Title: Flexible spectral methods and high-level programming for PDEs
The large-scale numerical solution of PDEs is an essential part of scientific research. Decades of work have been put into developing fast numerical schemes for specific equations, but computational research in many fields is still largely software-limited. Here I will discuss how algorithmic flexibility and composability can enable new science, as illustrated by the Dedalus Project. Dedalus is an open-source Python framework that automates the solution of general PDEs using spectral methods. High-level abstractions allow users to symbolically specify equations, parallelize and scale their solvers to thousands of cores, and perform arbitrary analysis with the computed solutions. These features are enabling us to perform novel simulations of astrophysical and geophysical fluids with modern mathematical techniques. I will discuss applications using new bases for tensor-valued equations in spherical domains, immersed boundary methods for multiphase flows, and multi-domain simulations interfacing Dedalus with other PDE and integral equation solvers.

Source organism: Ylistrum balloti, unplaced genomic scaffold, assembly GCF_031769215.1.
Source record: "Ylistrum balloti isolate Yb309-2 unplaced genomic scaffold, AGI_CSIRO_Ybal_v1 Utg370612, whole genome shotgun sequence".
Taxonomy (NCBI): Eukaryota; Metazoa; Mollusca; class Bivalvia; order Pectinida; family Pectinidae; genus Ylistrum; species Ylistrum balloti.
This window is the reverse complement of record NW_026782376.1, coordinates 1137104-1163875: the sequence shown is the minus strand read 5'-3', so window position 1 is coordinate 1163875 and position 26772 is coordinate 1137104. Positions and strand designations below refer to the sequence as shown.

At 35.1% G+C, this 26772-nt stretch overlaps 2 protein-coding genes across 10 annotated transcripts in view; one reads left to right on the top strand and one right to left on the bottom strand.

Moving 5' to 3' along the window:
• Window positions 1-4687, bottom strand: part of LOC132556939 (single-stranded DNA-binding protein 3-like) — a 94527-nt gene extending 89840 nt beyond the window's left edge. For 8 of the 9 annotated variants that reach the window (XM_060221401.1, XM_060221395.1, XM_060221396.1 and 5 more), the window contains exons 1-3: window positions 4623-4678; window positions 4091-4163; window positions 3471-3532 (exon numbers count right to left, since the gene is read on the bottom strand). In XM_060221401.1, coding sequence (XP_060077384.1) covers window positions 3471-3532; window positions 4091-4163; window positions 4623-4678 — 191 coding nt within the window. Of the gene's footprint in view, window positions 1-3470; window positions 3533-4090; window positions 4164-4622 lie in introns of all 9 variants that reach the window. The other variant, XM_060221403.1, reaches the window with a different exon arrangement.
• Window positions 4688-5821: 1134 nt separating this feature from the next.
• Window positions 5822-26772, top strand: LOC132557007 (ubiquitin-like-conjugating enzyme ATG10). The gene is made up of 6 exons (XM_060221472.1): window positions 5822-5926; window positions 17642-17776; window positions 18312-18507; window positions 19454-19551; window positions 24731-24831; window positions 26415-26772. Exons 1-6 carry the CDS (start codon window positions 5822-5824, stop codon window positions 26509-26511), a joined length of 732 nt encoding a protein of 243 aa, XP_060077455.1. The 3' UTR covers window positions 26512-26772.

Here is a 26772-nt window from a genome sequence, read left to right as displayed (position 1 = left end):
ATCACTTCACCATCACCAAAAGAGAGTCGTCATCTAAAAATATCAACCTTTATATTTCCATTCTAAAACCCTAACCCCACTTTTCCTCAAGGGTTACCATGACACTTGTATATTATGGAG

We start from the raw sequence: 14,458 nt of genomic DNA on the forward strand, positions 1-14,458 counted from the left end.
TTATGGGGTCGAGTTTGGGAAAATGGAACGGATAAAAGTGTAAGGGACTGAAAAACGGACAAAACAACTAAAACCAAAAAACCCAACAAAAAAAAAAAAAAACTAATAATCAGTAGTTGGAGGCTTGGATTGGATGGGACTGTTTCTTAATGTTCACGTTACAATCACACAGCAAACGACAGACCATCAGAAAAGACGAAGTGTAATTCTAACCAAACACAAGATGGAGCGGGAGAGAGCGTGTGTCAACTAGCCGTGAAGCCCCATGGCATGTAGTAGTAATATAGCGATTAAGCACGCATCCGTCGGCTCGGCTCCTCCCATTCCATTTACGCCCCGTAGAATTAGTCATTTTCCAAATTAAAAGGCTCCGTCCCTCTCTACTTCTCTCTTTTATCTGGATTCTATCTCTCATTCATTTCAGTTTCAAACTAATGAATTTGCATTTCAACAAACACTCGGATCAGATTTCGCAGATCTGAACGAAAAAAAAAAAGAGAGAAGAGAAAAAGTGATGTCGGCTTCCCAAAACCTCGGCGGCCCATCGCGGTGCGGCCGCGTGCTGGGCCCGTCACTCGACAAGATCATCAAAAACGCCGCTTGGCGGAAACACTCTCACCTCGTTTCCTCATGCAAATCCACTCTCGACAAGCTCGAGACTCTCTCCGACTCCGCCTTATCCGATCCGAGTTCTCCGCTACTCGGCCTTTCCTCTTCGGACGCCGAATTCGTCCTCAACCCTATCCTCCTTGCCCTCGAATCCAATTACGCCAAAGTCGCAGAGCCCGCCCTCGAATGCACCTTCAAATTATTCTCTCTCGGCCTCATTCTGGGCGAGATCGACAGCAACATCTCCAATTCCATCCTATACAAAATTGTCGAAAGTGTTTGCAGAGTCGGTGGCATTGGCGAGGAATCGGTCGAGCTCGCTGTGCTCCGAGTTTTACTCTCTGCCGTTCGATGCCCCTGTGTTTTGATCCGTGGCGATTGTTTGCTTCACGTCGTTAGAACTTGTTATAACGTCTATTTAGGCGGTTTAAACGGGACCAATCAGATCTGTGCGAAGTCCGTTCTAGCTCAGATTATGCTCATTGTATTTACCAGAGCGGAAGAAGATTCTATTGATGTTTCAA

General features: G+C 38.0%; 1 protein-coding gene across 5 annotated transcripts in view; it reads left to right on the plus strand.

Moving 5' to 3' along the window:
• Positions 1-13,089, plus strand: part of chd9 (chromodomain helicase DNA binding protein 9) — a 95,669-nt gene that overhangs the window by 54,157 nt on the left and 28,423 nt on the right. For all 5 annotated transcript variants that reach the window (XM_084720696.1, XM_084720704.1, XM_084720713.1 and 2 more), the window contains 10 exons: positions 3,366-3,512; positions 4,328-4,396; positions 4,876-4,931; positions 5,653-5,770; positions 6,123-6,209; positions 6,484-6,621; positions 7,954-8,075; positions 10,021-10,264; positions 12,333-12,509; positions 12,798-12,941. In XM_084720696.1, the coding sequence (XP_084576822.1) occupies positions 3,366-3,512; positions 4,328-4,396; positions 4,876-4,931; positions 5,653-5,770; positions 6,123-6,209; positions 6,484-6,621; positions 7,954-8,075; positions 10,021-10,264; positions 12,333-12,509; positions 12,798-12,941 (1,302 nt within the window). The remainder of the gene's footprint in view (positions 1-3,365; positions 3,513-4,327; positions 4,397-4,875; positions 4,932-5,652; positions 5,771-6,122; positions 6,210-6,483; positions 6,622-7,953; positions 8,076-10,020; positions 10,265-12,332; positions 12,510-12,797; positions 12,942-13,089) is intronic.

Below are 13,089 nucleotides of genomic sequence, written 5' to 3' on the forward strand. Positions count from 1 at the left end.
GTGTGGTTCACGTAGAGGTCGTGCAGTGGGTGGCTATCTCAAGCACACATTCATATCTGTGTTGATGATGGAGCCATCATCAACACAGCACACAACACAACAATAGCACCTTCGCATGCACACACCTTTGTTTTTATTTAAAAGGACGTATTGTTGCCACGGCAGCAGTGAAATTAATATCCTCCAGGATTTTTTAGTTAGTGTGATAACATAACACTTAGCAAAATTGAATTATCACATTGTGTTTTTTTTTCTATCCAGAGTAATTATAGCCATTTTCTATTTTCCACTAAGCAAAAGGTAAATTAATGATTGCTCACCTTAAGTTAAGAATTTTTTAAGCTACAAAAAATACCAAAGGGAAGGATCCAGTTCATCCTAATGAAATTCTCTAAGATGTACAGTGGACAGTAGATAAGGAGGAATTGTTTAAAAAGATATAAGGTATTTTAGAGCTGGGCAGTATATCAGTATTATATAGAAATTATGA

Keaton Burns is an applied math instructor at MIT working on scientific computing and fluid dynamics. He is developing the spectral PDE solver Dedalus and utilizing it to study diverse problems in astrophysical, geophysical, and biological fluids.